If you need an instant tonic for a particular plant or bed, use some liquid rose or tomato feed or some seaweed, diluted according to the instructions and then watered on.

    If you over fertilise, plants will grow soft and sappy and be less resistant to damage form pests and strong winds.


    Thanks for all that info, much appreciated!  B)


  • CulpabilityBrownCulpabilityBrown Posts: 63
    edited February 2020
    Rik56 said:
    ahh. Schist.. takes me back to my Geology A level - we went looking for it in the Lake District on one of our various field trips - it can have Garnet in it - we never found any.

    And yes I meant the OP :)...was going to suggest if he's on clay that just a mulch of organic material would probably be more than sufficient.

    I don't think my soil is clay (i.e. it seems to drain okay if that's what you meant?), but yes I give it a bit of a mulch of broken down compost about this time of year, the only thing is the compost is spread pretty thinly as there's not really enough to cover everything sufficiently, so I was going to add some fertiliser as a bit of an extra "kick" if you see what I mean? 
  • madpenguinmadpenguin Isle of WightPosts: 2,303
    I don't really fertilise much in my garden.
    Once in a while I may buy a large tub of chicken manure pellets and chuck them around.
    Over the last couple of years I have started to mulch the beds with the bagged farmyard manure,not so much to fertilise but to improve the soil.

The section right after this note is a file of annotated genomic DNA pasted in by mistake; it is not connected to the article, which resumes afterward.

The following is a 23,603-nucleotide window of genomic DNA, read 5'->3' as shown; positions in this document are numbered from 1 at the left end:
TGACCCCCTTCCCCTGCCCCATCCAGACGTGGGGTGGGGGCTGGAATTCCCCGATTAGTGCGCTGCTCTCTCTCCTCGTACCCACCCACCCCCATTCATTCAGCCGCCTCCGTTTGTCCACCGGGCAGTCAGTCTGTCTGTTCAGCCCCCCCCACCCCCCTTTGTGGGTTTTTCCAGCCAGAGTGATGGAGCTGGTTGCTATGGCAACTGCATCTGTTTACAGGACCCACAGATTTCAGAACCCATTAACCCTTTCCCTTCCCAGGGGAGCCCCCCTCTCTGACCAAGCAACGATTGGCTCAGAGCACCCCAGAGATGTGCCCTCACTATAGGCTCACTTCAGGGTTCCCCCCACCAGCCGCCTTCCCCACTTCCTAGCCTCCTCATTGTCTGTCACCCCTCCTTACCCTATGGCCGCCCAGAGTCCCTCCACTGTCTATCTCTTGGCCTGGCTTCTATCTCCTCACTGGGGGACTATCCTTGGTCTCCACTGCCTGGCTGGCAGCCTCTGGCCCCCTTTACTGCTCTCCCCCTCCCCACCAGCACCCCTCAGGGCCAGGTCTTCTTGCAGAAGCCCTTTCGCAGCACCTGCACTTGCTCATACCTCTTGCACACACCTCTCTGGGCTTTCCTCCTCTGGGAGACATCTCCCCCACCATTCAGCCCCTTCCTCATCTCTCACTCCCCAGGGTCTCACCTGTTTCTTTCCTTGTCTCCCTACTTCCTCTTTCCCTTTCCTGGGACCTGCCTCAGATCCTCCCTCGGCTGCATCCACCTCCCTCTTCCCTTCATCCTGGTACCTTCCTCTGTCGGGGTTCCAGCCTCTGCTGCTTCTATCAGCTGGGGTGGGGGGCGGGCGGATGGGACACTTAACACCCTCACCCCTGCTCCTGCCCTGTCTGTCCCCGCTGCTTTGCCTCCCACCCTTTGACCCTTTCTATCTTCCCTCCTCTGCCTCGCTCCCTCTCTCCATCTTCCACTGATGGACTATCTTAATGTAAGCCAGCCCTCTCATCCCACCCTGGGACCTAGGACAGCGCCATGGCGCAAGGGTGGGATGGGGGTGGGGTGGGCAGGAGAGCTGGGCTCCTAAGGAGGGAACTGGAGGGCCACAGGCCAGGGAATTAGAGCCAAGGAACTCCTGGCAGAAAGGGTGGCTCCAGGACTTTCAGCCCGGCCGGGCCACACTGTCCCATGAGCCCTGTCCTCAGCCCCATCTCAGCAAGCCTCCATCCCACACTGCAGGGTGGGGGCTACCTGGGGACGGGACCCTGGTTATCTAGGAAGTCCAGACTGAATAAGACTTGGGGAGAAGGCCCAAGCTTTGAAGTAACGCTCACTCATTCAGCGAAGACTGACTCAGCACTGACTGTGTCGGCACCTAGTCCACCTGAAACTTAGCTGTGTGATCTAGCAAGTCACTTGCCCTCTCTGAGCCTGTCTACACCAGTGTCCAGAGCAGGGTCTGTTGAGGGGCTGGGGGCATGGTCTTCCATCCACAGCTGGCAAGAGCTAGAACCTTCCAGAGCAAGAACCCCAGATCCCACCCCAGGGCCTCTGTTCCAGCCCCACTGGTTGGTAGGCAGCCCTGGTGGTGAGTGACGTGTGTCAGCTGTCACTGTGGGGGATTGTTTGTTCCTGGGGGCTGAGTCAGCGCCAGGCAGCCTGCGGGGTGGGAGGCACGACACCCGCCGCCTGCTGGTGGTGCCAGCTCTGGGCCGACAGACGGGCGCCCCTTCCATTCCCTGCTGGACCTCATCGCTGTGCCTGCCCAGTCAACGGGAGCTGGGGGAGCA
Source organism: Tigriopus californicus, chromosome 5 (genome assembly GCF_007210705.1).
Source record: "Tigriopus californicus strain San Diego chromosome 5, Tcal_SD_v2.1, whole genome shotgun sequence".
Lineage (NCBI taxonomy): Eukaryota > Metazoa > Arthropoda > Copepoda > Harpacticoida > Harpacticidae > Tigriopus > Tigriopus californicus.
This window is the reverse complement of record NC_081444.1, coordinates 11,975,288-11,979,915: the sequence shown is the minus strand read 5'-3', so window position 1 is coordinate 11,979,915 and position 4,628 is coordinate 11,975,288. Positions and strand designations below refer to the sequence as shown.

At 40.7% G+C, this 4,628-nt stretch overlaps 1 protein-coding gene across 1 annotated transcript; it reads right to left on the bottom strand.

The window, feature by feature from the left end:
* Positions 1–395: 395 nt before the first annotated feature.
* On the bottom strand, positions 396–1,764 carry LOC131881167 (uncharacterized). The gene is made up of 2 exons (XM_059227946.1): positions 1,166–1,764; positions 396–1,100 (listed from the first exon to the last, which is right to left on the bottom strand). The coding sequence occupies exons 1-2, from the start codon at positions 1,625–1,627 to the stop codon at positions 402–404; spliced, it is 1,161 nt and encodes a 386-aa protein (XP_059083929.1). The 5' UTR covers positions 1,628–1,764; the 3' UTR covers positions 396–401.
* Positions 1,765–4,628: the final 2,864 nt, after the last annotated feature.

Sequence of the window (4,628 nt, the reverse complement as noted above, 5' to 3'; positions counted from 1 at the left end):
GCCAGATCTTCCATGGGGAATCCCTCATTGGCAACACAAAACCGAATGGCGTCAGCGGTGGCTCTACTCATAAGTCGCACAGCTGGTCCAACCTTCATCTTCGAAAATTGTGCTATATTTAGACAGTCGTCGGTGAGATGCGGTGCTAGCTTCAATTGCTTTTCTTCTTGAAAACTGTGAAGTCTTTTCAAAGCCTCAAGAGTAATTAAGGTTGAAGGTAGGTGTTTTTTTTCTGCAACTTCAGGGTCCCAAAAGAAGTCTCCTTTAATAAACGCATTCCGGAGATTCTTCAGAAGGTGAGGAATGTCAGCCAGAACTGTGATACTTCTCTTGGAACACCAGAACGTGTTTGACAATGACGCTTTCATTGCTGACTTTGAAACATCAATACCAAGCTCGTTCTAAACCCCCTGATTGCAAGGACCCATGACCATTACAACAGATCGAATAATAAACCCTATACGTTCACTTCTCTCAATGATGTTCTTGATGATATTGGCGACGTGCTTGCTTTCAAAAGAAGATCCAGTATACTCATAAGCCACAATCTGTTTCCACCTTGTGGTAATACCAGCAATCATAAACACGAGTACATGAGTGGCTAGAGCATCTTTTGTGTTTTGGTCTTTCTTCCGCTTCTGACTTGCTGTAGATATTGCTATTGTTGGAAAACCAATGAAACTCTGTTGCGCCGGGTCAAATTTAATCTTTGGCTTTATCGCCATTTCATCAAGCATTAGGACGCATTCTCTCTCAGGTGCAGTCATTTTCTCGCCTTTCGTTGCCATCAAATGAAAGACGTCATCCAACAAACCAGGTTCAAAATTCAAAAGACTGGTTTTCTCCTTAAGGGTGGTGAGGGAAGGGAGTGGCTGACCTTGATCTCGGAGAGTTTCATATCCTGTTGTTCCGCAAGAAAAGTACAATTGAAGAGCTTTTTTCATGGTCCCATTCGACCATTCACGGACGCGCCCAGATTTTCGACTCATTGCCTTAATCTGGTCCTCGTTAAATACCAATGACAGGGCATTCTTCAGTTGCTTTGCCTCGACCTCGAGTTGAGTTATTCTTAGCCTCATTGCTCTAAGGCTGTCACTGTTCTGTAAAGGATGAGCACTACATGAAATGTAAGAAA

Most things seem to grow regardless of what I do!
    “Every day is ordinary, until it isn't.” - Bernard Cornwell-Death of Kings
  • PosyPosy Isle of Wight.Posts: 2,625
    Yes BUT if you use BFB or chicken manure in an area where there are foxes or where your dog goes they will dig up all your plants trying to get at it. I had to change to Growmore when I found the borders had become a feast for foxes. I'm not sure if the badgers didn't like it, too!
  • Posy said:
    Yes BUT if you use BFB or chicken manure in an area where there are foxes or where your dog goes they will dig up all your plants trying to get at it. I had to change to Growmore when I found the borders had become a feast for foxes. I'm not sure if the badgers didn't like it, too!

    Yes, this is one reason why I was considering Growmore aswell, as I've heard cats+foxes (I have both!) will attack your borders if you use blood-fish-bone. So they'll do the same if you use types of manure aswell?
  • ObelixxObelixx Vendée, Western FrancePosts: 25,361
    Have never used Growmore - always pelleted or well-rotted manure and compost -  and have two dogs and two cats.  I've always had cats and, for the last 30 years have lived in the countryside and have never had foxes digging up beds tho one of our dogs does seem to find their poo to roll in occasionally.
    "We don't stop playing because we grow old; we grow old because we stop playing." - George Bernard Shaw
  • punkdocpunkdoc Sheffield, Derbyshire border.Posts: 9,397
    I had to stop using FBB because of our large fox and badger population.
    Too many hands in too many pockets
    Not enough hands on hearts
    Too many ready to call it a day
    Before the day starts